Steampunk airship parts from found objects

15 Jun

My main artistic philosophy is to create cool art from repurposed and found objects. Today, I thought I’d show how I imagine these pieces and parts into steampunk airship features. Enjoy the video, and please give it a like, share it with a friend and subscribe to my YouTube channel!

Stephan J. Smith is the artist and sculptor at Artsmith Craftworks in Swartz Creek, MI. Using recycled and re-purposed materials, Stephan builds a myriad of sculpted wonders, including fantastic and whimsical steampunk airships that have amazed and delighted fans for years. A passion for reusing and up-cycling found items into beautiful and amazing art is what drives Stephan to make art that both teaches and inspires. Stephan also does commissioned work and is available to do talks and classes on re-purposing/up-cycling and may be reached at ArtSmithCraft@yahoo.com or at 810-516-7381.

 

Repurposing cardboard into steampunk airship gondolas – Artsmith Craftworks

09 May

One of the major activities I engage in when creating my art is repurposing everyday objects into something else. A couple of the things I repurpose the most are paper and corrugated cardboard…  simple and seemingly utilitarian materials that we all take for granted. Not me. I look at these materials with love and excitement. I’m passionate about art using repurposed materials, but at the very core of my being, I love paper and other materials made with paper, such as cardboard, fiberboard, handmade paper, recycled paper, papier mâché and on and on.

In today’s post, I include a video in which I talk about how I transform scrap corrugated cardboard into the framework of the steampunk Victorian airship gondolas I create. Once these cardboard pieces are put together, I cover them in a variety of outer skins, from wood to copper and brass to steel or other metals. Of course, what I use is not really wood or metals…it’s paper…made to look like metal. That’s just how I roll.

Enjoy!

What materials do you like to use in your art? I’d love to hear your comments! Also, please share these posts with other friends and artists you know. Let’s get a conversation started!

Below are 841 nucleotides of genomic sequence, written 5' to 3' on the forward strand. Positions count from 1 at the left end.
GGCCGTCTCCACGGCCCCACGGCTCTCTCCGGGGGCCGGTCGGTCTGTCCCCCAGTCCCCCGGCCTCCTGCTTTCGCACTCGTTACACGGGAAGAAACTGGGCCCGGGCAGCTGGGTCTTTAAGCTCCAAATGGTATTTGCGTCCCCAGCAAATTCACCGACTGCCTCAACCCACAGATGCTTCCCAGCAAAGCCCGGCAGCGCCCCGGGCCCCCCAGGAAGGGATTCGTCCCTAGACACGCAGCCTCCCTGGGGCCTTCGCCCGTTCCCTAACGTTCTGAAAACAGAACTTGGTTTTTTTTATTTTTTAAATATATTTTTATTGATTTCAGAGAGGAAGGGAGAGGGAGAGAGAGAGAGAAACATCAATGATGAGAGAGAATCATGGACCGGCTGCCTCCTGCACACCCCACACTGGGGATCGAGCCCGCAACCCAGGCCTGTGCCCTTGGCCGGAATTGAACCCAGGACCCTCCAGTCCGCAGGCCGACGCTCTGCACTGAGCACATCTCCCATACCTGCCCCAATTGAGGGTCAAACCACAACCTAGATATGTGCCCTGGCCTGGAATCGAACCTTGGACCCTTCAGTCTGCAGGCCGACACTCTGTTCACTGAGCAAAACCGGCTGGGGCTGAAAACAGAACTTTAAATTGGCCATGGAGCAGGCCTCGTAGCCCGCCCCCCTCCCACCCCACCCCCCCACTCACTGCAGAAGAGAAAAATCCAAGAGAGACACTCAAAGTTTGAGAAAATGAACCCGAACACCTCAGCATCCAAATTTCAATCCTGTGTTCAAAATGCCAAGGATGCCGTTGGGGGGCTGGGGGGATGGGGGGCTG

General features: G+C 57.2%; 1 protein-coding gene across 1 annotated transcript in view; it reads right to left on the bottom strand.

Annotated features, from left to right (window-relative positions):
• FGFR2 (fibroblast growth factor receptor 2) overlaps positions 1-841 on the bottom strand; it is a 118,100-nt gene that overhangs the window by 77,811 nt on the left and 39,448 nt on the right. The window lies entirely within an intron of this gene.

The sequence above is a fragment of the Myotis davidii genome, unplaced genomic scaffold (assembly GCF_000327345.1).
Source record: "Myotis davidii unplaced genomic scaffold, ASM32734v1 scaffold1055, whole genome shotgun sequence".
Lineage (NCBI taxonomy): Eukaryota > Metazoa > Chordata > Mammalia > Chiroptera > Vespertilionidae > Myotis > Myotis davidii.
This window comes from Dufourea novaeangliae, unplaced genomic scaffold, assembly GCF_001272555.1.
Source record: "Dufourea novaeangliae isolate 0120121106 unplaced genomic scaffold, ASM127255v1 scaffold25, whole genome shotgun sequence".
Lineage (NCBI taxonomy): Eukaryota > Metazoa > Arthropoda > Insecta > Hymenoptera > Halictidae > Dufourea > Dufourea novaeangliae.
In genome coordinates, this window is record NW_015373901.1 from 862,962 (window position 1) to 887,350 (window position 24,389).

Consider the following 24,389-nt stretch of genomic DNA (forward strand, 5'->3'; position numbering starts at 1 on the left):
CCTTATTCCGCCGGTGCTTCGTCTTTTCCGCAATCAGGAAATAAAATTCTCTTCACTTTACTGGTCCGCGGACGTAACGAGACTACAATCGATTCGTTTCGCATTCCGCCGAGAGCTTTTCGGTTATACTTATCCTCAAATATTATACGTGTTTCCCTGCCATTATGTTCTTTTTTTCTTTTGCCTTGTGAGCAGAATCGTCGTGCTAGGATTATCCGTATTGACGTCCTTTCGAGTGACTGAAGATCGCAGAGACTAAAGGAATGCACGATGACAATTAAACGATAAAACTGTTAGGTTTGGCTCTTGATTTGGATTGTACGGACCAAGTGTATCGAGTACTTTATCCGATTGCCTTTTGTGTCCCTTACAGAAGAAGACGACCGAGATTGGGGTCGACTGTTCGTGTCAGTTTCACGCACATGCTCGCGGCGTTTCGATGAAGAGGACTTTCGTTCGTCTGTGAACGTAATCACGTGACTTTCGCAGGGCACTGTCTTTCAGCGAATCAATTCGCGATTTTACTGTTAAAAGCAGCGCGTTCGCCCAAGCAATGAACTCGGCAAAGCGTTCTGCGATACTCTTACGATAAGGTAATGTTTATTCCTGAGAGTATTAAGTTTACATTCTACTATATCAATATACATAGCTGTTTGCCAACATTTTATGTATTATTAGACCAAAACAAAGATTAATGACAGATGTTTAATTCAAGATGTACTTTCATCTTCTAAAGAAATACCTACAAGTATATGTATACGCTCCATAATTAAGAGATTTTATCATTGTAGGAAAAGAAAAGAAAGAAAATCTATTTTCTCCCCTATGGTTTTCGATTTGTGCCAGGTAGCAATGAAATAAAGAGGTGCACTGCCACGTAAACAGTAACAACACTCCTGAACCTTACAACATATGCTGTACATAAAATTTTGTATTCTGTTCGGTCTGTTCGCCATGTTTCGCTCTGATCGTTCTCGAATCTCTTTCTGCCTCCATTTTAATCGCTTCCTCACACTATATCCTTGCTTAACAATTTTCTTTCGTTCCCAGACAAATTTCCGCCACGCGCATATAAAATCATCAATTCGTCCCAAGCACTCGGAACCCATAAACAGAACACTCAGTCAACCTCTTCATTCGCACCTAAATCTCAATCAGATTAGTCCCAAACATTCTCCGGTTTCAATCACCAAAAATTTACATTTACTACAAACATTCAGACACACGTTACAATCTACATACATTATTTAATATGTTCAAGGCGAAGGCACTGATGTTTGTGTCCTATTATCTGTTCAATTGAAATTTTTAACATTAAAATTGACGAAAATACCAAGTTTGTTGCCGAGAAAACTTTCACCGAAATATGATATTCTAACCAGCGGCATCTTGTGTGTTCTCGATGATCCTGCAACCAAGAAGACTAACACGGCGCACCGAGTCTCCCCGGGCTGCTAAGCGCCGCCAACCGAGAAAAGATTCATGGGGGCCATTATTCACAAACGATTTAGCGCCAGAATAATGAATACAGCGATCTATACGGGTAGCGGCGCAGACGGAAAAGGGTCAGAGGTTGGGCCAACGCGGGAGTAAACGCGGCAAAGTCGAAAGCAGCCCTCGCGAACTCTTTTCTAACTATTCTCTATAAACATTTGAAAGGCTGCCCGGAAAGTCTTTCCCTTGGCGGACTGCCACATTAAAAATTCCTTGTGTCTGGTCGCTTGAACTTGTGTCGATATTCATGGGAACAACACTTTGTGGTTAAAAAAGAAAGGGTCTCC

Stephan J. Smith is the artist and sculptor at Artsmith Craftworks in Swartz Creek, MI. Using recycled and re-purposed materials, Stephan builds a myriad of sculpted wonders, including fantastic and whimsical steampunk airships that have amazed and delighted fans for years. A passion for reusing and up-cycling found items into beautiful and amazing art is what drives Stephan to make art that both teaches and inspires. Stephan also does commissioned work and is available to do talks and classes on re-purposing/up-cycling and may be reached at ArtSmithCraft@yahoo.com or at 810-516-7381.

 

What I love most about building my steampunk airships

22 Feb

What makes me the happiest when I create my art, specifically, what part of the process do I enjoy the most? In the video below, I talk about this and even show you around my workshop a bit!

What do you love most about your artistic process? What part excites you most? What part makes you day dream about it? Drop me a line in the comment section and let me know!

Stephan J. Smith is the artist and sculptor at Artsmith Craftworks in Swartz Creek, MI. Using recycled and re-purposed materials, Stephan builds a myriad of sculpted wonders, including fantastic and whimsical steampunk airships that have amazed and delighted fans for years. A passion for reusing and up-cycling found items into beautiful and amazing art is what drives Stephan to make art that both teaches and inspires. Stephan also does commissioned work and is available to do talks and classes on re-purposing/up-cycling and may be reached at ArtSmithCraft@yahoo.com or at 810-516-7381.

 

What started me building my steampunk airships?

16 Feb

People ask me all the time what in the world set me off on this path, building steampunk airship sculptures of all things. When I tell people I’m an artist, they usually ask if I’m a painter.   Nope… not in the classic sense anyway…

In the video below, I describe how I got started with airships and what other art I like to do.

What craft do you love and what got you started? I’d love to hear about it!